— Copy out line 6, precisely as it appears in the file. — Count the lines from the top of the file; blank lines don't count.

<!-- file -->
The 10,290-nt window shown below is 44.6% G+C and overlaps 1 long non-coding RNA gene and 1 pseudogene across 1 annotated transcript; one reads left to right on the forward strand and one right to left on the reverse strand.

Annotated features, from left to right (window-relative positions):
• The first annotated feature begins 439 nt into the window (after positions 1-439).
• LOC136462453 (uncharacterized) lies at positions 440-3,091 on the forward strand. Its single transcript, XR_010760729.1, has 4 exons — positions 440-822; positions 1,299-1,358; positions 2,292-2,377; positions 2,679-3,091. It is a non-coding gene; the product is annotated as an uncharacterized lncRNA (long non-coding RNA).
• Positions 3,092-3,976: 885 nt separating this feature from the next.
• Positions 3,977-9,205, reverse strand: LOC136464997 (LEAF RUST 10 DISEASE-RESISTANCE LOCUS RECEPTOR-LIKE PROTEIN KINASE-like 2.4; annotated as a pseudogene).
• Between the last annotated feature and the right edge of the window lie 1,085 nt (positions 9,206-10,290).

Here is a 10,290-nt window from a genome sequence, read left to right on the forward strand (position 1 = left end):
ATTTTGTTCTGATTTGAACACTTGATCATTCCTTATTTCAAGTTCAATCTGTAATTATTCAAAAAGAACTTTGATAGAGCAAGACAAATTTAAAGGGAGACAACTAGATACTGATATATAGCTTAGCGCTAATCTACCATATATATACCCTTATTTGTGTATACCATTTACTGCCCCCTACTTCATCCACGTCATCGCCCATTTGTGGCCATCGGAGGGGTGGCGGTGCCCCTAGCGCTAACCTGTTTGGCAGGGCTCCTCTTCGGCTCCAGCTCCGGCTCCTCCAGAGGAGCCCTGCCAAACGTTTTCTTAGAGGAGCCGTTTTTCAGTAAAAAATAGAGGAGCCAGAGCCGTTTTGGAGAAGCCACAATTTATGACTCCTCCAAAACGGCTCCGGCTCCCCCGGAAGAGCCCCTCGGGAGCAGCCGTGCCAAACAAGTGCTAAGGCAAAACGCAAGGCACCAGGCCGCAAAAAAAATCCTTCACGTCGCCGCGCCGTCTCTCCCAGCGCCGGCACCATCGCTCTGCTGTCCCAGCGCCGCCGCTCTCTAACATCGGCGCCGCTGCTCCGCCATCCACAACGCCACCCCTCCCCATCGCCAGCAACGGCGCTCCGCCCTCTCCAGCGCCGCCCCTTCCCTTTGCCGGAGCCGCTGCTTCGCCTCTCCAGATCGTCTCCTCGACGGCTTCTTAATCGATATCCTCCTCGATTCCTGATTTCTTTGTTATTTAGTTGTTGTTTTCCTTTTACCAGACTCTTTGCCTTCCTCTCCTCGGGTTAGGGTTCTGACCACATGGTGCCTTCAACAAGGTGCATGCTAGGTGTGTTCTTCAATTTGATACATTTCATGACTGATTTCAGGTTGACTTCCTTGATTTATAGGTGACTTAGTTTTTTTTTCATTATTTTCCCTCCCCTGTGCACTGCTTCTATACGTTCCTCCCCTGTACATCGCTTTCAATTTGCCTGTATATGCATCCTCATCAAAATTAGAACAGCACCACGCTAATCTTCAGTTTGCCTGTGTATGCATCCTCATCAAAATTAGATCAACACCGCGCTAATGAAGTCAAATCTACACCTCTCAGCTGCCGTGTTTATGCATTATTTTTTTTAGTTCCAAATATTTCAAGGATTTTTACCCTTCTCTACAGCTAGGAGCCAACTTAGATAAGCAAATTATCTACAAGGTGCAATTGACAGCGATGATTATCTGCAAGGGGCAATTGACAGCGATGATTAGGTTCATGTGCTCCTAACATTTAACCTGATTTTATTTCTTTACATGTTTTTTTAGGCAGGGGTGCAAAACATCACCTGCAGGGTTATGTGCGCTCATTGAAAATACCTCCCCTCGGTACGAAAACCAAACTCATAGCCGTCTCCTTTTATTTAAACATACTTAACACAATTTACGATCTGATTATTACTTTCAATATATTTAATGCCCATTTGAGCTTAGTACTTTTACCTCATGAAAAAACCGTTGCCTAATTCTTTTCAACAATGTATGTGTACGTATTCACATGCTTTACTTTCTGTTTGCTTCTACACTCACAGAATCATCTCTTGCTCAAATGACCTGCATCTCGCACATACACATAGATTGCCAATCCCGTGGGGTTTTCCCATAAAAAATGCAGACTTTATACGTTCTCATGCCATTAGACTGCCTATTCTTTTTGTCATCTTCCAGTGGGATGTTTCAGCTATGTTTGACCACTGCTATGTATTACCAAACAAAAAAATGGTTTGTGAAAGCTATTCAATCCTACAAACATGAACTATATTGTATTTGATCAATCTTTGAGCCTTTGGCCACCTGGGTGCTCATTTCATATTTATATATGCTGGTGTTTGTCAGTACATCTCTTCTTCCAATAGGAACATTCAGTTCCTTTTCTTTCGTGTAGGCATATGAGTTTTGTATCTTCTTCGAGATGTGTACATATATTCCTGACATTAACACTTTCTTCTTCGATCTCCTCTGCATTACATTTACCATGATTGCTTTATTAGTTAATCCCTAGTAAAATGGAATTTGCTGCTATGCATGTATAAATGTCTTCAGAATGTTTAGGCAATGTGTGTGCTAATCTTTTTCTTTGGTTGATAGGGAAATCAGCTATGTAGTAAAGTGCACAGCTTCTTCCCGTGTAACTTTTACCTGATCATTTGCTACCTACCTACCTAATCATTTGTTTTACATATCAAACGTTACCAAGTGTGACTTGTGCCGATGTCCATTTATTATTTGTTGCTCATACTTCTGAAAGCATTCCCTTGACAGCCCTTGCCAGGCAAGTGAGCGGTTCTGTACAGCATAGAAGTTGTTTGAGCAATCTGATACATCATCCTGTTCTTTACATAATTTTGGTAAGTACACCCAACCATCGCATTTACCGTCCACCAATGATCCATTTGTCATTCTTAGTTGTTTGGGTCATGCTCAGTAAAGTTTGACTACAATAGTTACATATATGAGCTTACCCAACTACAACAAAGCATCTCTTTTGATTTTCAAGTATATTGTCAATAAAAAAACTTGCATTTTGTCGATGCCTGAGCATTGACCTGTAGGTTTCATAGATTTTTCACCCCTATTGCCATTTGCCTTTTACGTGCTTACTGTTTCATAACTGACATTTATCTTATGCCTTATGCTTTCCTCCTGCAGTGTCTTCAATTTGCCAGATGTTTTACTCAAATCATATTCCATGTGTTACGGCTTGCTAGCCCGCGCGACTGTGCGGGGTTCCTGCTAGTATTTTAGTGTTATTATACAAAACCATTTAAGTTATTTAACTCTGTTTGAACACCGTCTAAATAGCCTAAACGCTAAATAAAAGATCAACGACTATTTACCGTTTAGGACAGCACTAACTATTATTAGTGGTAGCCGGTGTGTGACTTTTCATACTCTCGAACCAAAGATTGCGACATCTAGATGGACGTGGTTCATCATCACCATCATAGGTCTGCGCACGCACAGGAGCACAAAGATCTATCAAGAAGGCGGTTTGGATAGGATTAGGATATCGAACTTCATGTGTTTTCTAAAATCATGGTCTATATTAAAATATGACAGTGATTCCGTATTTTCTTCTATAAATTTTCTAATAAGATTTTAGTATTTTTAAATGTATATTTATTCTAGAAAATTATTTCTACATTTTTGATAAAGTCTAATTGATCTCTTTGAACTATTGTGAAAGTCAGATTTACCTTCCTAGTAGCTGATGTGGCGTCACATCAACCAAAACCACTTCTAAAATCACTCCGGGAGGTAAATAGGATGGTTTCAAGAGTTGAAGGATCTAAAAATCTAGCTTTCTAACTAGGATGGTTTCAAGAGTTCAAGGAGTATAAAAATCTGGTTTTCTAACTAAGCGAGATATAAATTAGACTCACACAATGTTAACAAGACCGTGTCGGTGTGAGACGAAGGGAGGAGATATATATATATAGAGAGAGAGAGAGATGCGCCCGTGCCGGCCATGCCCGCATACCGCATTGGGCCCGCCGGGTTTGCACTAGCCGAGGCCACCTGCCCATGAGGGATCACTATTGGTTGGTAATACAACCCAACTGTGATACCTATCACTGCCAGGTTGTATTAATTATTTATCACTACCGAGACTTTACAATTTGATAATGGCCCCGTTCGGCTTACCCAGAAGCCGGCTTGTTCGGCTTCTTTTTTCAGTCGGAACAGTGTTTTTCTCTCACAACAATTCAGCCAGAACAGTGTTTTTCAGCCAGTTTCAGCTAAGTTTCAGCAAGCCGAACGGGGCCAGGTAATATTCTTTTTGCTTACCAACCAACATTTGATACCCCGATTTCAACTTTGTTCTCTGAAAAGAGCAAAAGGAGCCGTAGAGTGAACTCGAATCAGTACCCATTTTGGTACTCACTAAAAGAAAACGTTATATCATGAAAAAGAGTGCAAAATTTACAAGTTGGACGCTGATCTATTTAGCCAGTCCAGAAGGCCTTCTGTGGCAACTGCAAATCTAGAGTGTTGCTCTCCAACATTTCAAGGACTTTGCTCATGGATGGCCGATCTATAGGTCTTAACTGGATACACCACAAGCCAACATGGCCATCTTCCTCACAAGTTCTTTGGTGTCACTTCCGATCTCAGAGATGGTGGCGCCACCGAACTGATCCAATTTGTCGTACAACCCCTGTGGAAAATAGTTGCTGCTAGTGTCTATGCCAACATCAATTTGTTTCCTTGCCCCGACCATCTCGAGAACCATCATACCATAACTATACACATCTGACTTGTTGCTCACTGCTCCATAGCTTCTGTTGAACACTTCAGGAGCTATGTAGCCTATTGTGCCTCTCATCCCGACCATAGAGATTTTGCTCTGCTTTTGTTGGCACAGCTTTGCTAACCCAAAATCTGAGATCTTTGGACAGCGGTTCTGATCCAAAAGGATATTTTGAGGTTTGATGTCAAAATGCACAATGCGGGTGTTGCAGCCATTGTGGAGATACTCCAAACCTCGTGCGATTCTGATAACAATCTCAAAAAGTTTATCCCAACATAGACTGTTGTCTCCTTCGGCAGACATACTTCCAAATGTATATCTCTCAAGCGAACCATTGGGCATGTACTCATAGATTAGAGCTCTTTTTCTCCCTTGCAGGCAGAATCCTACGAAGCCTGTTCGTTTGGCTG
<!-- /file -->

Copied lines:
• Positions 3,977-9,205, reverse strand: LOC136464997 (LEAF RUST 10 DISEASE-RESISTANCE LOCUS RECEPTOR-LIKE PROTEIN KINASE-like 2.4; annotated as a pseudogene).